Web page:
A Few (More) Minutes With… Steven Bernstein

Steve Berrnstein (photo by Andrzej Pilarczyk)
Steven Bernstein

Interview and story by J Hunter
Photograph by Andrzej Pilarczyk

First, let’s do a little housekeeping. Sex Mob – the hardcore alt-jazz quartet horn monster that Steven Bernstein formed almost 20 years ago – is now known as Sexmob. One compound word (which makes a heck of a nice hashtag), not two words Fox News hosts tend to employ as combustible devices. Not to say that this group isn’t combustible: All you have to do is go on YouTube and click on their versions of “Live and Let Die” and “You Only Live Twice” to see that this group blew “the box” to smithereens a long time ago.

The last time slide trumpeter Bernstein blew through Lake George’s Jazz at the Lake festival in 2012, he brought the mammoth Millennial Territory Orchestra, which mounted Bernstein’s equally sprawling tribute to former San Francisco deejay Sylvester Stewart (aka Sly Stone) and rode it right into the crowd. For all the drops of insanity mixed into MTO’s barn-burning Sunday afternoon set, the overall vibe was that of the kind of funked-up party Sly & the Family Stone were famous for. The music Bernstein and Sexmob will be bringing to Shepard Park for Jazz at the Lake this weekend could be considered “party music,” but while its creative inspiration is, in his way, just as flamboyant as Stone, his creations make flag-waving anthems like “Stand” and “Thank You for Talkin’ to Me Africa” seem utterly tame.

The music comes from Sexmob’s chaotic 2013 release Cinema, Circus & Spaghetti: The Music of Nino Rota. Rota is the man who wrote all the music for all the films of Italian film icon Federico Fellini, whose works will never be confused with the Farrelly Brothers. We’re talking subjects and characters that range from the wild to the downright surrealistic. Not the sort of stuff Netflix or HBO pushes at us every second of every day – and yet, Fellini’s work has influenced everything from Woody Allen’s 1981 film “Stardust Memories” to the video for R.E.M.’s megahit “Everybody Hurts.” But none of those moments had the singular madness of Nino Rota’s scores, which come across at first blush as Dixieland jazz played by clowns on acid – but, when examined closer, are perfect musical representations of the emotional rollercoasters Fellini’s characters ride.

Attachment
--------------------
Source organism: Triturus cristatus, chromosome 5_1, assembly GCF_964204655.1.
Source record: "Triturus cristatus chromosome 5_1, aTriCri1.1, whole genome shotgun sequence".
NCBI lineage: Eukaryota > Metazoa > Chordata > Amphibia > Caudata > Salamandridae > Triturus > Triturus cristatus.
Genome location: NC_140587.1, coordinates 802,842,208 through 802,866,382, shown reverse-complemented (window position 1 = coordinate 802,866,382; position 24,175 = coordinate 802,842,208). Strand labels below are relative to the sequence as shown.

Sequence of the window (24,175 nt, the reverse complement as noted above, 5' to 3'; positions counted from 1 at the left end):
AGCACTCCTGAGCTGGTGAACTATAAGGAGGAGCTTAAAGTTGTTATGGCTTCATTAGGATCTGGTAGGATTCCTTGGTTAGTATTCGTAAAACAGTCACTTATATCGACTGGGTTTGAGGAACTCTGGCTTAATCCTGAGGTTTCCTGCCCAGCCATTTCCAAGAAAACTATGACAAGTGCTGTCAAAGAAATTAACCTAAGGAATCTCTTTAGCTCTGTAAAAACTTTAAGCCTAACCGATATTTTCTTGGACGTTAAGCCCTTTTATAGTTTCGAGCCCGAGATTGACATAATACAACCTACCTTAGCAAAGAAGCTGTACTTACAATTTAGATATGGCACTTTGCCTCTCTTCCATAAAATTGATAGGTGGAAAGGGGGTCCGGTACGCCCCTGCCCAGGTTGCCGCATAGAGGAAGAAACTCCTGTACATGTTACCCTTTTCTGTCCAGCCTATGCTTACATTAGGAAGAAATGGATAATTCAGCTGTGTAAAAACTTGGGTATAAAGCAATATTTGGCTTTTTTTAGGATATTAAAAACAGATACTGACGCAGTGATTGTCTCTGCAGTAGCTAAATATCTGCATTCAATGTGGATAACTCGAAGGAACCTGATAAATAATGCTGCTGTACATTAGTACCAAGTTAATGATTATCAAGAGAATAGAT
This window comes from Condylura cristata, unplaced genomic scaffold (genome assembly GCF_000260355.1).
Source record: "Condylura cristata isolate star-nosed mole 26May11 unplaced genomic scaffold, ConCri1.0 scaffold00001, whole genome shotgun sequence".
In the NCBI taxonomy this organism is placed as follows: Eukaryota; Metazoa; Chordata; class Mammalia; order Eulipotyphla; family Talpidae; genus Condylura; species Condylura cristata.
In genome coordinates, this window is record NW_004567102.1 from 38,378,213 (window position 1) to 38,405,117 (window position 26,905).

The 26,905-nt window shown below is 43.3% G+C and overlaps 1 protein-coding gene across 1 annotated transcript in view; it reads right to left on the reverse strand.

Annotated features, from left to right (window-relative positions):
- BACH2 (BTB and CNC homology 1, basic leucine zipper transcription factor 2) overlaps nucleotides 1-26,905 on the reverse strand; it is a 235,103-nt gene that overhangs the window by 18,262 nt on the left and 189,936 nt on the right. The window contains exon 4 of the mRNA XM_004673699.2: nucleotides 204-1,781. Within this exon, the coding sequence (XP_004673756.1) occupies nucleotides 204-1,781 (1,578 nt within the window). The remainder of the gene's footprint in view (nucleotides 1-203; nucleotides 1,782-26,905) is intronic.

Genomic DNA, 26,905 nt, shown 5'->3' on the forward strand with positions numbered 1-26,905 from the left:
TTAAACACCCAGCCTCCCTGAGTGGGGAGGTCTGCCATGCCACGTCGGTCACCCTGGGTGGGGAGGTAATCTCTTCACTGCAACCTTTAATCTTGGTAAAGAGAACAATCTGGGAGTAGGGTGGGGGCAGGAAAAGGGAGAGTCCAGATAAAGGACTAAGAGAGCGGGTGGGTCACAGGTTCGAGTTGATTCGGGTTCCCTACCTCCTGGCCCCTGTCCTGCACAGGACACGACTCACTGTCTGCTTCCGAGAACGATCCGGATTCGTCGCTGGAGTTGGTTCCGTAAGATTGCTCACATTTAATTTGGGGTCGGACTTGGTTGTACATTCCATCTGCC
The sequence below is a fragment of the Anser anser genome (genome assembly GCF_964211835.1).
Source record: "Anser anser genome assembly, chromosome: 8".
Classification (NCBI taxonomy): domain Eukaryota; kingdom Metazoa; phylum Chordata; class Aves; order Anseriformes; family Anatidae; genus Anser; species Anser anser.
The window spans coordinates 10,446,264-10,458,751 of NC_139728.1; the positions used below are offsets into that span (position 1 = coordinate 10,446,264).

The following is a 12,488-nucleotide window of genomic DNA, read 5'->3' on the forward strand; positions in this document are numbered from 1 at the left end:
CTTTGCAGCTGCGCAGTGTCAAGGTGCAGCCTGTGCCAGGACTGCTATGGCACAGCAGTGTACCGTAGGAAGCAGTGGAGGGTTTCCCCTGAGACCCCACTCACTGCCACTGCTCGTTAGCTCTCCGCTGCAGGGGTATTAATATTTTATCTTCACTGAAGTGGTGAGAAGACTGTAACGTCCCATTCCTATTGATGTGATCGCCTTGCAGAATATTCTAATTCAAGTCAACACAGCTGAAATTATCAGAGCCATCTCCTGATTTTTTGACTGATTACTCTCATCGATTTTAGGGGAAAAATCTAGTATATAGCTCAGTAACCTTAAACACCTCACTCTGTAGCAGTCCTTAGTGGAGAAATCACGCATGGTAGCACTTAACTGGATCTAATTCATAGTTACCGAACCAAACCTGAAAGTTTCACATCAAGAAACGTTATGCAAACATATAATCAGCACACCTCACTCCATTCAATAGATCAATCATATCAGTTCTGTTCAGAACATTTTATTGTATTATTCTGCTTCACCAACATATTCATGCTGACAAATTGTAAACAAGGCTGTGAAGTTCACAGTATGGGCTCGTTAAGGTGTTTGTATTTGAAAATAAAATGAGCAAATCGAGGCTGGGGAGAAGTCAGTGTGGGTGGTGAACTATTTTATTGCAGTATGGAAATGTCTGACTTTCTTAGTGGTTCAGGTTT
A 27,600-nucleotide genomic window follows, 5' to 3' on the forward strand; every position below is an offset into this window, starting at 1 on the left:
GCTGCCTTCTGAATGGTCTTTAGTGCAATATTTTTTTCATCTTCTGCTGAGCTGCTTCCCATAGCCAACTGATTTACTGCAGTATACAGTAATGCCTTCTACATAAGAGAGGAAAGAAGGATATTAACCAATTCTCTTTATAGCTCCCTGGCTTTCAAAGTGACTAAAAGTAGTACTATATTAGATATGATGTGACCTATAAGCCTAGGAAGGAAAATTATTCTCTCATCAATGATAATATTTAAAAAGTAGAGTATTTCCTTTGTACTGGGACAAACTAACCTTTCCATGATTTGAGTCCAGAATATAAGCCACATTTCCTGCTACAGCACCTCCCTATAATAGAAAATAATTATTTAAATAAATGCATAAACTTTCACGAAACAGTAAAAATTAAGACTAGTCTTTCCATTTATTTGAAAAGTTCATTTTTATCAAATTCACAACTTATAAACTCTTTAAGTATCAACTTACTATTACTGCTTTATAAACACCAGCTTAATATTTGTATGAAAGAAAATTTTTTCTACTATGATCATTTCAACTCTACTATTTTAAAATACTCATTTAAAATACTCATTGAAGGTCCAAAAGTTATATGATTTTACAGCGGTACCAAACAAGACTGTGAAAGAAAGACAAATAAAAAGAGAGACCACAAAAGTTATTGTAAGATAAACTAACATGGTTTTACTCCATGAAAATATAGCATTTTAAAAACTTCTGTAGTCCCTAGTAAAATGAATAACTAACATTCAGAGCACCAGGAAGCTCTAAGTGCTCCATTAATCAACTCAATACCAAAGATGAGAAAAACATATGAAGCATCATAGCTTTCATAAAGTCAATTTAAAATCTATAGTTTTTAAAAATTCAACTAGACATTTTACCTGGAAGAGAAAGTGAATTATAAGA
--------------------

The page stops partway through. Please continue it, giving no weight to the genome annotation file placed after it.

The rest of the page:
Bernstein and Sexmob take this music head-on with “Cinema,” matching Rota’s madness volt for volt and throwing in their own brand of “the crayzee” to add even more spice. This is dark, challenging stuff, and definitely not for the squeamish. Whatever happens, Sexmob is going to give Jazz at the Lake a hell of a wild ride. But two of the many cool things about JATL impresario Paul Pines are his unblinking fearlessness and his faith in his core audience: Pines will make headliners of groups that most major festivals would bury on some second stage at the back of the fairgrounds; unlike those bookers, Pines believes his audience doesn’t need to be spoon-fed its culture, can handle the rough waters beyond the mainstream, and will find the beauty and creativity he sees in the groundbreakers he brings to the shores of Lake George.

Recently, Bernstein – who was good enough to talk with me before MTO’s visit in 2012 – gave me a few more minutes to talk about his “other” band:

Q: Sexmob got its start at a pretty legendary club: The Knitting Factory, which was known for being a showcase of non-traditional jazz and other experimental music. The Knitting Factory has died and been re-born (in New York and other places), but what are your memories of the original club in Manhattan?

A: It was a clubhouse environment for a certain era of musicians, not at all concerned with definitions or boundaries in music and art. You could hear John Zorn or Sonny Sharrock, or a punk-based band… poetry or straight-ahead jazz. I saw an old calendar recently (from the very early years), and it was almost like looking at a calendar from Slug’s – a bygone era in NYC.

Q: The first time I saw MTO, you were at MASS MoCA playing original music for three Laurel & Hardy short features. Have you always been interested in the relationship between music and film?